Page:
But that didn’t satisfy LeMay.
The officer badgered Mansfield for hours, trying to force him to admit he had molested the girl. LeMay told Mansfield, who was visibly shaken by the alarming turn of events, that he could leave anytime. But the officer promised that if Mansfield left, he would make sure Child Protective Services took his children.
At one point, LeMay, who did not return messages seeking comment, told Mansfield that he could admit to fondling the girl, go next door to a mental health facility (Mansfield didn’t know it was fictitious) and bring back a receipt for an $80 therapy session for “child molesters.” In exchange, the detective offered to drop his entire investigation.
For hours, Mansfield went back and forth with the officers. Over and over, he insisted on his innocence. But the officers’ dogged insistence and increasingly frightening threats made it clear the only way he could leave was by admitting to the crime.
Emotionally exhausted and terrified that police would break apart his family, Mansfield caved after several hours, admitting he’d touched the girl.
Mansfield says he felt tricked by police, but he and his family had faith in the justice system.
“I thought, ‘Surely this is going to work out — there is no way that this can go any further than it is,’ ” Mansfield says.
The family hired a lawyer to make sure the investigation ended. But the lawyer, Stephen Cihal, who years later would be disciplined by the State Bar multiple times and did not return calls seeking comment, relayed messages from prosecutors that detectives had proof of the crime. They claimed to have a videotaped interview with the girl and a corroborating medical report of her injuries.
Over the next 13 months, Mansfield’s case was set for trial six times. Prosecutors offered a series of plea deals — one would have required him to serve 10 years in prison. They told him if he went to trial, they would ask the jury for a 99-year prison sentence — the maximum for a charge of sexual assault of a child.
Prosecutors’ final offer came the night before jury selection was set to begin in September 1993. It would require Mansfield to plead guilty to indecency with a child. He would serve 120 days in jail, spend 10 years on probation and register as a sex offender for 10 years on a database that only law enforcement would see.
Mansfield hated the idea of pleading guilty to an offense he swore he didn’t commit. But he worried that the agreement was his last hope of remaining with his family.
On Sept. 13, 1993, he signed it.
“What do you do when you are 25 years old and a county like Williamson County comes after you and you don’t have any money?” he says. “All I was thinking was, ‘I’ve got to stay home. I’ve got to take care of my wife. I have to take care of my children. I have to stay home.’ ”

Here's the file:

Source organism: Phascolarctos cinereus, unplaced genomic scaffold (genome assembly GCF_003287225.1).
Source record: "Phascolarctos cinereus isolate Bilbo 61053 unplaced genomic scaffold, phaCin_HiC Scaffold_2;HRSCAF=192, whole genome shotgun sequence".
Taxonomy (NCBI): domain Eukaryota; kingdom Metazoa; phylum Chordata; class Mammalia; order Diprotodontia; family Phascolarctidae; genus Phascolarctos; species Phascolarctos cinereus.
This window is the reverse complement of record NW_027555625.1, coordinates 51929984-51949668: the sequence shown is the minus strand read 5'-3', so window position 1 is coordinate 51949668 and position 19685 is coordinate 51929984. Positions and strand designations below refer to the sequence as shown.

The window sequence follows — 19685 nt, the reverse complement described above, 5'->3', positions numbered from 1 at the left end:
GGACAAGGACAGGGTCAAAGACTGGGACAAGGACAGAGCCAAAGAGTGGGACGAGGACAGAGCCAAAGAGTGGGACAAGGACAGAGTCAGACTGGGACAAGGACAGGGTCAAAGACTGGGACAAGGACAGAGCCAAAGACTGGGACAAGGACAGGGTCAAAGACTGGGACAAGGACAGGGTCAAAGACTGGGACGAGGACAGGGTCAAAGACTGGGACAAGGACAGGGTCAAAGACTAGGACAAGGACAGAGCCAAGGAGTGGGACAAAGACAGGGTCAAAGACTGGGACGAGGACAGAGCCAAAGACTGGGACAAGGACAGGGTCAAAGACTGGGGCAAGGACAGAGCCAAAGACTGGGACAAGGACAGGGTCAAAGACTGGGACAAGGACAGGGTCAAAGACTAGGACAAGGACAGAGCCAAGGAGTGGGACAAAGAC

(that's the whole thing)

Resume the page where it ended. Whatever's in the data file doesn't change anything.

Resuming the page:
‘You’ve got to leave’
Despite the state’s promise to punish him for only 10 years, Mansfield was branded a sex offender for more than two decades.
After the conviction, he and his family moved to Victoria so Amy could care for her mother, who was dying of cancer.
Mansfield applied for job after job. But he had to disclose on applications that he was both a convicted felon and a registered sex offender. No one hired him.
To survive, the family started a janitorial business in his wife’s name. Slowly, they built a clientele.
Just as the family was building a normal life, it was shattered again.
In 1997, a change in state law undid prosecutors’ promise that Mansfield would only be on the sex offender registry for 10 years. Lawmakers decided that those convicted of a sex crime after 1970 had to register forever, no matter what their plea agreements say.
A couple of years later, the registry became publicly available online. Anyone, including their clients, could see Mansfield’s photo, where he lived and the crime for which he was convicted.
Each time a client quit using the business after seeing his mug shot, Mansfield spiraled deeper into shame.
A neighbor and golf buddy threatened to picket his home in Victoria after learning he was a convicted sex offender. The Mansfields quickly packed and left their rental house.
They lived for a short time in a home they rented from a client in Victoria before moving back to Williamson County in January 1999. They lived in an RV park outside Georgetown for almost a year before, with their earnings from a handful of cleaning clients, buying a small piece of land outside Rockdale in Milam County.
There, the family attended a nondenominational church, where Mansfield sometimes preached about forgiveness. Then suddenly, church leaders demanded that the family leave.